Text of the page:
The Humber River is 100 km long, so there are many hiking trails to explore.
The river connects to Lake Ontario in the south. See earlier blog entry, Sunnyside Beach, about a park to explore at the southern point of the Humber River.
Parking or Transit
This hike begins at the Etienne Brule Park, where there is free parking. For those who use transit, the nearest subway station is the Old Mill Station. You'll be following part of the Humber River Recreational Trail.
Starting at Etienne Brule Park, walk north on the paved path until you reach the footbridge over the Humber River. Turn back at this point for an 8.5 km hike.
You can walk the paved trail for the entire hike if you like. There is also a gravel path as well as a footpath next to the river. Cyclists tend to use the paved path and joggers the gravel path.
I like to use the river path to get the best view of the birds, and for Lucy to play in the river.
Weir or Low Head Dams
The barrier that runs across the width of the Humber River is called a weir. These low head dams alter the flow of water, and there are several in the Humber River. In the autumn, salmon migrate upriver to spawn and face the challenge of jumping the weirs. This has become a spectator sport in Toronto, with people cheering as the salmon make their jumps. Follow our Instagram account to find out when this is happening.
About 4 km from the start of the trail, you'll come to a footbridge that crosses the Humber River. Enjoy the view from the bridge in the middle of the river.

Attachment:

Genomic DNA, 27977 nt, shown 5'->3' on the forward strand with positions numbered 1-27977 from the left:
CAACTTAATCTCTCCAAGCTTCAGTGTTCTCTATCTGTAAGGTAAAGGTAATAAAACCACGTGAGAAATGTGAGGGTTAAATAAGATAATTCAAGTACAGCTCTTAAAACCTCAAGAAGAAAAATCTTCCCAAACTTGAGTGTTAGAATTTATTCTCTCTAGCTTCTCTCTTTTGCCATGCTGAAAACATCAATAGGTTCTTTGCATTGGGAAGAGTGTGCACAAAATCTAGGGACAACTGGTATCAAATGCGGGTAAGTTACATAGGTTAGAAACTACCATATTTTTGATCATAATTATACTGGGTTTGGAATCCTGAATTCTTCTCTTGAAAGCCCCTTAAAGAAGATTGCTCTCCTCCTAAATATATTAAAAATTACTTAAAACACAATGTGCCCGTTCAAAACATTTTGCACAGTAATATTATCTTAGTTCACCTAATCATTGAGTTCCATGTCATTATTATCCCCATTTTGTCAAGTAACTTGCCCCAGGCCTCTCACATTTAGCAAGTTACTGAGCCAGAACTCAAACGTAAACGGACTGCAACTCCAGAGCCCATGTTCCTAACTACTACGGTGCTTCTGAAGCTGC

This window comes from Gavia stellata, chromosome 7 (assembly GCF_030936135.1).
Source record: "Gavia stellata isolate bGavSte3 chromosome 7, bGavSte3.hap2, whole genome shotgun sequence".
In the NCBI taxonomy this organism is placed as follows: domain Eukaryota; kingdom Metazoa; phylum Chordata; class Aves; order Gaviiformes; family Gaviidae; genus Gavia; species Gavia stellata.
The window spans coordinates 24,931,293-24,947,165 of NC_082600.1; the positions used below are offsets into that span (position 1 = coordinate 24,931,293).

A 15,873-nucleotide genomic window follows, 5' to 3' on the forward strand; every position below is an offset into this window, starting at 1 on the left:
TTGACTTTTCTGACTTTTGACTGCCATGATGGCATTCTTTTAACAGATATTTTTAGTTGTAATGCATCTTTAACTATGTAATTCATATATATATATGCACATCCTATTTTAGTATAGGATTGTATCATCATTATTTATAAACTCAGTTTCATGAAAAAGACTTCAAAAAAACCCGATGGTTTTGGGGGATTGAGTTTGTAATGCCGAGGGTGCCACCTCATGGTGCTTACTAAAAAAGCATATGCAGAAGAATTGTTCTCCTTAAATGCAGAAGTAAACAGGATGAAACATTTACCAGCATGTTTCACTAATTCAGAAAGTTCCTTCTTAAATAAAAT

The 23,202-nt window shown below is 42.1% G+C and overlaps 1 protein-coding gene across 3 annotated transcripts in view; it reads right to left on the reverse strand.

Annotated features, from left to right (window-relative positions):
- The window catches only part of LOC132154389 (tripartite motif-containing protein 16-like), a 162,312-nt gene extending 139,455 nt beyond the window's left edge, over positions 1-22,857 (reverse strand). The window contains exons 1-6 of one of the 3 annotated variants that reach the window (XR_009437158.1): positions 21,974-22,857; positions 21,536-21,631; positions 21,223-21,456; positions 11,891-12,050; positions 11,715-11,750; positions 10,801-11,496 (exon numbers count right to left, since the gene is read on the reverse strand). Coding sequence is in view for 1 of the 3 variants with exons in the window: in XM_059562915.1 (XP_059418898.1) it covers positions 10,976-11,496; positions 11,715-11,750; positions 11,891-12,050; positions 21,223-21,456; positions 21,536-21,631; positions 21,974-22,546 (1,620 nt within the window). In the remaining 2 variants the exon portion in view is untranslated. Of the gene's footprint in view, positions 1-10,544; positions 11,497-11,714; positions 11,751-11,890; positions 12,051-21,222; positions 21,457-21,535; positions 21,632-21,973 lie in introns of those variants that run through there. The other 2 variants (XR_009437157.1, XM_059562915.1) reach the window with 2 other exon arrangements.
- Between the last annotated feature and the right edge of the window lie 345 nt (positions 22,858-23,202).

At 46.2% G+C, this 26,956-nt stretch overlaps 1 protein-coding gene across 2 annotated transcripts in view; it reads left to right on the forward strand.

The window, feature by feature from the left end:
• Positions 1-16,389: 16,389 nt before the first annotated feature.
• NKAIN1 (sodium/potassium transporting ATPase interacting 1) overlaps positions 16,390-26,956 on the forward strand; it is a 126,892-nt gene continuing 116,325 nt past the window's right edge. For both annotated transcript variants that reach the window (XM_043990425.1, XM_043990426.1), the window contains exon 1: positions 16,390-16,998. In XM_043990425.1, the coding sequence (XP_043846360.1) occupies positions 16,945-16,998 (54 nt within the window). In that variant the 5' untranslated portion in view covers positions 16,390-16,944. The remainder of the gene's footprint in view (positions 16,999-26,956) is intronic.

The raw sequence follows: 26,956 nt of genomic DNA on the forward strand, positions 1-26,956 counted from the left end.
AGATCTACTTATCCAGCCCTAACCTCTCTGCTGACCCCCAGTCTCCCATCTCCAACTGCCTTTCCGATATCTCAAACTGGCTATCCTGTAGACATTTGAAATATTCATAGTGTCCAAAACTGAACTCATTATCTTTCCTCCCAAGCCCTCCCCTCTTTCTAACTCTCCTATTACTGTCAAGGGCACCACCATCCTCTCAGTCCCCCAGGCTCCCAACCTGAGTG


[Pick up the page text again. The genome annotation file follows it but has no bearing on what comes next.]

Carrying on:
I was hoping to find a trail going south along the west side of the Humber River after crossing the footbridge, but there doesn't seem to be one that starts at this point. There is a trail going north on the west side of the river, but not south.
The Humber River was never as industrialized as other rivers in Toronto, so parkland, and therefore wildlife, is abundant. Fishing is a popular activity on the river for both humans and waterbirds.
The only wildlife we saw on our hike was a raccoon. This is not good as raccoon shouldn't be out during the day, and this one wasn't the least bit afraid of the humans or dogs passing by.
There are likely deer, coyote, foxes, rabbits, groundhogs, and other animals in the park.
We met plenty of other dogs on our walk. As usual, instant friendships were formed regardless of the breed, colour, or size.
Most of the play was done while leashed.
We let the dogs run off-leash for a bit in the large grassy areas alongside the trail.
I was able to keep Lucy off-leash while we walked on the river path as it was separated from the pedestrian and cycling traffic.
Natural scenery such as wildflowers, cliffs, and unusual trees can be seen while on this hike.
Creative people have been busy making scenery in the form of rock cairns and painting concrete.
Do you ever try to imagine what the world looked like to the first people to inhabit these lands? The Humber River was a significant waterway to the first people to inhabit the region. Read this description that I found on the toronto.ca website:
Etienne Brule park is a historically significant piece of land. It was named after Etienne Brule, the first French explorer to venture beyond the St. Lawrence River into Upper Canada (Ontario). The Humber River and its shores along Etienne Brule park were once used as a major trade route by the Aboriginal Peoples of the area. It is a beautiful park stretched out along the Humber River starting near the Old Mill and winding north to the bend in the River around the Baby Point neighbourhood.
If you would like to make your hike longer, you can cross the river via the Dundas Street Bridge and walk the west side of the river before returning to your starting point.
As mentioned earlier, there are many trails along the Humber River, so stay tuned for more blogs about hiking opportunities.
Enjoy your hike! When you post photos to Instagram, tag us at @hikingtoronto or #hikingtorontowithlucy.
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